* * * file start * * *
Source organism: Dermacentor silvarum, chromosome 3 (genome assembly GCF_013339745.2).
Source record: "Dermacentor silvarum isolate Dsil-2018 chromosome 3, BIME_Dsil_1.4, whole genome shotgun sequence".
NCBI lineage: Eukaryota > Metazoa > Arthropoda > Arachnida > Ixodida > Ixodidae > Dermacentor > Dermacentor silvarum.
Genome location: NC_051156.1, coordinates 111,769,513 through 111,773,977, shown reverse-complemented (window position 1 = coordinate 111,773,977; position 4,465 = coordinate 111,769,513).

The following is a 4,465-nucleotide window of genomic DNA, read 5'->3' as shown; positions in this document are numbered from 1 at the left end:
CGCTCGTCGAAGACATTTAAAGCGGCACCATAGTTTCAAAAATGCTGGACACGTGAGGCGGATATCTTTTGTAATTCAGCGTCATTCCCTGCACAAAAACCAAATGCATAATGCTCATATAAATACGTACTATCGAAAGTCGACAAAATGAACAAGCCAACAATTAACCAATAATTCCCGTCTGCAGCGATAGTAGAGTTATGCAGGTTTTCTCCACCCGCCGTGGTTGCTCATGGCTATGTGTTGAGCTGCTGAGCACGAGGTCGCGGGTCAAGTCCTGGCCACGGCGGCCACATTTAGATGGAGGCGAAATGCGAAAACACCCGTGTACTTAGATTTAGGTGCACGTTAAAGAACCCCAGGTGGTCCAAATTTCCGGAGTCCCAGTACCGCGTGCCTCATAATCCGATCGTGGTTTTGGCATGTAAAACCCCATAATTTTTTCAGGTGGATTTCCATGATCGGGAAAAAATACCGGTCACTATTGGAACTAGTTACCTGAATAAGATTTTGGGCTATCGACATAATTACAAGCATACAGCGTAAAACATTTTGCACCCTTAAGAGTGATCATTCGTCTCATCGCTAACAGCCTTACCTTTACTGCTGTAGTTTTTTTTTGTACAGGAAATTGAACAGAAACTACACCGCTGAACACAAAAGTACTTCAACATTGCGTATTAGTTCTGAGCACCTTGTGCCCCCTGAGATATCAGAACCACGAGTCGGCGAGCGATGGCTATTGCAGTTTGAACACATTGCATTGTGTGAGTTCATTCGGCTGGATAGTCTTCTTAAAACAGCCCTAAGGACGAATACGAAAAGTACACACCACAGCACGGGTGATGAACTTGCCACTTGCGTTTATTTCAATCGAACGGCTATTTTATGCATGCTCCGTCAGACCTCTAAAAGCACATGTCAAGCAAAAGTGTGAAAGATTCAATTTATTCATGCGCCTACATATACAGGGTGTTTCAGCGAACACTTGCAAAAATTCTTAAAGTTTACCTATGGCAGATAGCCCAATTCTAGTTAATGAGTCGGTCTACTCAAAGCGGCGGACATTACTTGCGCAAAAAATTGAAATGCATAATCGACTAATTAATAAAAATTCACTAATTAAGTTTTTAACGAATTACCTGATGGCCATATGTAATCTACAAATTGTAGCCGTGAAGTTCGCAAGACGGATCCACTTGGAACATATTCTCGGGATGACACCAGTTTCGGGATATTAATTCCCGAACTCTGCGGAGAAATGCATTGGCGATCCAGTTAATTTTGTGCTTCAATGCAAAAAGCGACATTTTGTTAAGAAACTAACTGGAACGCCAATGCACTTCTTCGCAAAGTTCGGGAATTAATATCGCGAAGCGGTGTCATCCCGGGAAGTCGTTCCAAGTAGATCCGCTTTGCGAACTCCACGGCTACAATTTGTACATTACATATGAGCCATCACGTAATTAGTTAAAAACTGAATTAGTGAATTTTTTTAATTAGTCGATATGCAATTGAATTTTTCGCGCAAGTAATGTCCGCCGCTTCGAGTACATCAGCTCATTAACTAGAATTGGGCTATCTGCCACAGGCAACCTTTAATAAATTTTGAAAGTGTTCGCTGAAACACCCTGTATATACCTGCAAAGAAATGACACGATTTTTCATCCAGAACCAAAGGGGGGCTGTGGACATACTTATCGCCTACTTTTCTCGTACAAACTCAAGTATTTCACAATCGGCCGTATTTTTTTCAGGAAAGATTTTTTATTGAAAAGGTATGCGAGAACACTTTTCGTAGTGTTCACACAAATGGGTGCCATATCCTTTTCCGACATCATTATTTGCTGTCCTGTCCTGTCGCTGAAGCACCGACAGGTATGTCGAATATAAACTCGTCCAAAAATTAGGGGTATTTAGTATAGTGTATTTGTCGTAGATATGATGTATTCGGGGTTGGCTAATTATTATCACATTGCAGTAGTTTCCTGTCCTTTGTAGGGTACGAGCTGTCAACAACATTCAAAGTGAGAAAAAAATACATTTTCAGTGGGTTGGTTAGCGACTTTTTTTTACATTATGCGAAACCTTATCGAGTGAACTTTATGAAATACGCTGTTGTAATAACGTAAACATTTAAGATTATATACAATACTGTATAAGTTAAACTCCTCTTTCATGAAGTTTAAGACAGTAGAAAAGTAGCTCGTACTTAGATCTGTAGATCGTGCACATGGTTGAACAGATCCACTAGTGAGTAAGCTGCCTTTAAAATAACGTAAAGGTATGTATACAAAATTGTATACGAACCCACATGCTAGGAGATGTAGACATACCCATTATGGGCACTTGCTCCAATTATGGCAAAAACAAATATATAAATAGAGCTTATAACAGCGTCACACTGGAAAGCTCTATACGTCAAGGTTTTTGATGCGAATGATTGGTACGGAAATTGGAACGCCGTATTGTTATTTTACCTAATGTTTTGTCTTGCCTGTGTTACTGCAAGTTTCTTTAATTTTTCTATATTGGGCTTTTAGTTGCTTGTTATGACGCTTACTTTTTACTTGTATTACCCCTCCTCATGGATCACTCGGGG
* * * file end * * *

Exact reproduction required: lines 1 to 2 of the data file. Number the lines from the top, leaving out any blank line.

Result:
Source organism: Dermacentor silvarum, chromosome 3 (genome assembly GCF_013339745.2).
Source record: "Dermacentor silvarum isolate Dsil-2018 chromosome 3, BIME_Dsil_1.4, whole genome shotgun sequence".